Republican voters have welcomed Donald Trump with open arms. More than twice as many back him in polls as any other candidate. In charts, support for Trump looks like a moonshot. Trump would seem to have little incentive to take his presidential run independent. But lingering doubts about Trump’s ideological purity – he is a past Democratic donor and former supporter of abortion rights – and about the willingness of party elders to embrace him have fuelled speculation that, at some point, Trump might take his act solo. Trump himself has propped the door open on a third-party run – most famously at the start of the Republican debate earlier this month. “I’m a frontrunner – obviously I’d much rather run as Republican and let that be clear,” he told MSNBC. “And I just want to see if somebody gets in that I like and if I’m treated with respect, I would not run as an independent. But I want to leave the option open just in case that doesn’t happen.” Running as an independent, however, would require more than a change of heart by Trump – it would require a national campaign to document the support of hundreds of thousands of voters across the country, in the form of signed petitions and new voter registrations.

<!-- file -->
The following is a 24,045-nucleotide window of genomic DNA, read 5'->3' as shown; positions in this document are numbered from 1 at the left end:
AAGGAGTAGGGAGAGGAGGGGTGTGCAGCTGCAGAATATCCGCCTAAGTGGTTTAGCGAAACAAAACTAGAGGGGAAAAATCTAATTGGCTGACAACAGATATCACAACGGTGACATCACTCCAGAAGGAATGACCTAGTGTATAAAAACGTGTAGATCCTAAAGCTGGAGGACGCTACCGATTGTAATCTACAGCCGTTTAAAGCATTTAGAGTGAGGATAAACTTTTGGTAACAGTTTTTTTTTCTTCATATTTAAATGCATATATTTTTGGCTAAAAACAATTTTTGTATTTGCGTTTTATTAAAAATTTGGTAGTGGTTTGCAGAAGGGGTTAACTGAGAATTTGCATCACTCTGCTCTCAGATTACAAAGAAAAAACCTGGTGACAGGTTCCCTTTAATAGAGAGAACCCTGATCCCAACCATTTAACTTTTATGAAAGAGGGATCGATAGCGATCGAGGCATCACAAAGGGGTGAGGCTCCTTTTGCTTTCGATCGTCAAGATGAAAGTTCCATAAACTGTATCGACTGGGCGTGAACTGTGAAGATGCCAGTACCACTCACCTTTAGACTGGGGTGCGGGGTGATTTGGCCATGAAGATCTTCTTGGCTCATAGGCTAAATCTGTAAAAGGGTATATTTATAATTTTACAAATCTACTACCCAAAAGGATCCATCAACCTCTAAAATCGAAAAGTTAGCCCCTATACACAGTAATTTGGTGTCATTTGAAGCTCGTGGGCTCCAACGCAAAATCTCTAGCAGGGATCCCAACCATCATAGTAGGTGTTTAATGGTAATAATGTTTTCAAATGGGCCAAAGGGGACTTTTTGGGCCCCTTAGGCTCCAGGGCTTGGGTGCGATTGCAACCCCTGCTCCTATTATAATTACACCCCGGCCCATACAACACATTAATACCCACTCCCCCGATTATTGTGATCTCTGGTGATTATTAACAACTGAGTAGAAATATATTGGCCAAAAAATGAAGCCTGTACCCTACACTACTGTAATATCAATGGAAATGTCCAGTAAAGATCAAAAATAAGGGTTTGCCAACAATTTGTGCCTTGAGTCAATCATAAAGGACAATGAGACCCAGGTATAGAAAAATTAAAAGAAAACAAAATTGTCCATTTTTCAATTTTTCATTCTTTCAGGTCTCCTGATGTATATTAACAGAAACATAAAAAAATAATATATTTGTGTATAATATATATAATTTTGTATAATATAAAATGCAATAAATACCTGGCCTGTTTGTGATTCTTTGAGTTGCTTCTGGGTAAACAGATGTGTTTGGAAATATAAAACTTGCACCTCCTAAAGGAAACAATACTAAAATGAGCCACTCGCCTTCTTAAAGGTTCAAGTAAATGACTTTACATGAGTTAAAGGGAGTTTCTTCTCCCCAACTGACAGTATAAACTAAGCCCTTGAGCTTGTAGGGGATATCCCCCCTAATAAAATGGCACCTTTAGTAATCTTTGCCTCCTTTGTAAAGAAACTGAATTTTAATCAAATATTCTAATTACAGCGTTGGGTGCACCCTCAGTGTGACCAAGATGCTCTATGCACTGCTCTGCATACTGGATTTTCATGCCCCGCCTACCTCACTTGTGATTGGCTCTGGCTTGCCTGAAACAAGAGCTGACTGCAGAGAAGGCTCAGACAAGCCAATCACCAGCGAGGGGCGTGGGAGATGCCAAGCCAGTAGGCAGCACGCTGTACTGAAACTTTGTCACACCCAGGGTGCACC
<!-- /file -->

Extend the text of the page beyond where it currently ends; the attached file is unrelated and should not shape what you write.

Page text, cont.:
Even then, quirks in local election laws, and the judgment of local officials, could conceivably keep Trump off the ballot in multiple states, said Richard Winger, editor of Ballot Access News, a monthly newsletter devoted to voting laws.
“It is hard. Definitely it’s hard,” Winger said of registering as a national third-party candidate, in an interview with the Guardian. “But people are capable of using their brains.”
Winger advised that in most states, so-called sore-loser laws, which ban a candidate who loses a primary from switching parties for a general election, have been shown not to apply to presidential elections, because presidential party nominations are not won or lost in any one state.